Docker Can not set Cookie error – Check Semaphores.

Seen one of these?  Stopped a container, would not restart, got this “Can not set cookie dm_task_set_cookie failed” error.  After trying to manually remove the /dev/mapper/docker-* file systems, I got a semaphore error.

So check your semaphores and see if you need to increase.

ipcs -u

—— Messages Status ——–
allocated queues = 0
used headers = 0
used space = 0 bytes

—— Shared Memory Status ——–
segments allocated 0
pages allocated 0
pages resident 0
pages swapped 0
Swap performance: 0 attempts 0 successes

—— Semaphore Status ——–
used arrays = 128
allocated semaphores = 128

And this is it, I had used all 128 arrays….  Increasing all the values didn’t really hurt I don’t think, but I could have just increased the number of arrays.

ipcs -ls

—— Semaphore Limits ——–
max number of arrays = 256
max semaphores per array = 500
max semaphores system wide = 64000
max ops per semop call = 200
semaphore max value = 32767

Increased in /etc/sysctl.conf

#kernel.sem=250 32000 100 128 – old value  only number I really needed to increase was the 128 to 256.
kernel.sem=500 64000 200 256

This solved the issue for me.  Course you could do the windows thing and reboot….  Here is the journalctl -xe partial output.

— Subject: Unit docker.service has failed
— Defined-By: systemd
— Support: http://lists.freedesktop.org/mailman/listinfo/systemd-devel

— Unit docker.service has failed.

— The result is failed.
Jun 27 22:04:29 xxxxx.redhawk.org systemd[1]: Dependency failed for Run docker-cleanup every hour.
— Subject: Unit docker-cleanup.timer has failed
— Defined-By: systemd
— Support: http://lists.freedesktop.org/mailman/listinfo/systemd-devel

— Unit docker-cleanup.timer has failed.

— The result is dependency.
Jun 27 22:04:29 xxxxx.redhawk.org systemd[1]: Job docker-cleanup.timer/start failed with result ‘d
Jun 27 22:04:29 xxxxx.redhawk.org systemd[1]: Unit docker.service entered failed state.
Jun 27 22:04:29 xxxxx.redhawk.org systemd[1]: docker.service failed.
Jun 27 22:04:29 xxxxx.redhawk.org polkitd[639]: Unregistered Authentication Agent for unix-process
[user@xxxxx ~]#

:: Linux Tuning :: Large HPC System Tuning

We Run this on our HPC nodes which are 256GB memory, but we also use the same tuneables on 16GB and higher systems. These systems are 10Gb connected and do a great deal of NFS traffic.

Again, turn off tcp offload functions on your ethernet cards.

# Tuning from HPC nodes
net.ipv4.ipfrag_low_thresh = 262144
net.ipv4.ipfrag_high_thresh = 393216
sunrpc.tcp_slot_table_entries = 128

kernel.shmall = 20971520
kernel.sem = 250 32000 100 128
fs.aio-max-nr=3145728
net.ipv4.ip_local_port_range = 1024 65000
net.core.rmem_default = 4194304
net.core.rmem_max = 16777216
net.core.wmem_default = 4194304
net.core.wmem_max = 16777216
net.core.netdev_max_backlog=3000
net.ipv4.tcp_window_scaling=1
net.ipv4.tcp_rmem = 4096 87380 16777216
net.ipv4.tcp_wmem = 4096 65536 16777216

vm.page-cluster = 4000
vm.pagecache = 90
vm.min_free_kbytes = 200000
vm.swappiness = 0
vm.dirty_background_ratio = 10
vm.dirty_expire_centisecs = 4000
vm.dirty_ratio = 30
vm.dirty_writeback_centisecs = 1500
vm.vfs_cache_pressure = 10000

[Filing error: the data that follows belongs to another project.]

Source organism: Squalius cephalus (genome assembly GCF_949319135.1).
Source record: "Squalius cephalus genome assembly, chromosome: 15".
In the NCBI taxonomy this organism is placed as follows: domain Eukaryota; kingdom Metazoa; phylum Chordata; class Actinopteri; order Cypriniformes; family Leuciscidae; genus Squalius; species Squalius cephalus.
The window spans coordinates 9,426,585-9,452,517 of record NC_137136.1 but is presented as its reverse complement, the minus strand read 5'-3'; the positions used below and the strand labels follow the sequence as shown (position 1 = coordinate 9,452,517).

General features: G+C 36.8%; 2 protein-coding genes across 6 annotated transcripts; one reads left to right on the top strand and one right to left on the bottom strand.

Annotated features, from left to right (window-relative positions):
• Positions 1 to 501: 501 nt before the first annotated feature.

:: Linux Tuning :: Large Systems Tuning

While I don’t think this is at all finished, this is running on a Dell R920 with 1.5TB memory. I think the cache dirty ratio might be too high, and still tweaking the net tunables. Remember that in general, tcp offload should be turned off as most ethernet cards are too slow to support what the system and linux can do now a days.

This system is 10gb connected and does heavy NFS traffic.

# Controls the use of TCP syncookies
net.ipv4.tcp_syncookies = 1

net.core.rmem_default = 16777216
net.core.rmem_max = 67108864
net.core.wmem_default = 16777216
net.core.wmem_max = 67108864
sunrpc.tcp_slot_table_entries = 1024

net.ipv4.ipfrag_low_thresh = 262144
net.ipv4.ipfrag_high_thresh = 393216

# Net tuning
net.ipv4.tcp_rmem = 393216 1024000 67108864
net.ipv4.tcp_wmem = 393216 1024000 67108864
##
net.ipv4.tcp_mem = 393216 1024000 67108864
net.ipv4.tcp_timestamps = 0
net.ipv4.tcp_sack = 0
net.ipv4.tcp_window_scaling = 1
fs.file-max=327679
fs.aio-max-nr=3145728

vm.page-cluster = 4000
vm.min_free_kbytes = 200000
vm.swappiness = 0
vm.dirty_background_ratio = 10
vm.dirty_expire_centisecs = 4000
vm.dirty_ratio = 30
vm.dirty_writeback_centisecs = 1500
vm.vfs_cache_pressure = 10000

vm.lowmem_reserve_ratio = 512     512     64

:: Linux Tuning :: Tuning the Desktop

I am going to start posting tuning parameters for different systems configurations.

This is for a Small memory < 4GB desktop.  Specifically a 3GB laptop.

RHEL5 and 6, some tunables change in 6, but most are ok.

Don’t use for a server, will be really bad.  Obviously, there are network tuning parameters here and I presume NFS access/needs.  These parameters are well documented on the internet, the why of my parameters, is really my secret sauce.

At a later date, I will describe the why and how of these configurations, but for now, paly if you wish.

Of course these drop in /etc/sysctl.conf.

net.ipv4.tcp_syncookies = 1
net.core.rmem_default = 262144
net.core.rmem_max = 16777216
net.core.wmem_default = 262144
net.core.wmem_max = 16777216
net.core.optmem_max = 1048576
net.core.somaxconn = 512
sunrpc.tcp_slot_table_entries = 128
net.ipv4.ipfrag_low_thresh = 262144
net.ipv4.ipfrag_high_thresh = 393216
net.ipv4.tcp_mem = 786432  1048576 16777216
net.ipv4.tcp_rmem = 8192 87380 16777216
net.ipv4.tcp_wmem = 8192 65536 16777216
net.ipv4.tcp_sack = 0net.ipv4.tcp_timestamps = 0

vm.page-cluster = 20
vm.min_free_kbytes = 200000
vm.swappiness = 0
vm.dirty_background_ratio = 1
vm.dirty_expire_centisecs = 1000
vm.dirty_ratio = 2
vm.dirty_writeback_centisecs = 250
vm.vfs_cache_pressure = 10000
vm.zone_reclaim_mode = 1
vm.laptop_mode = 0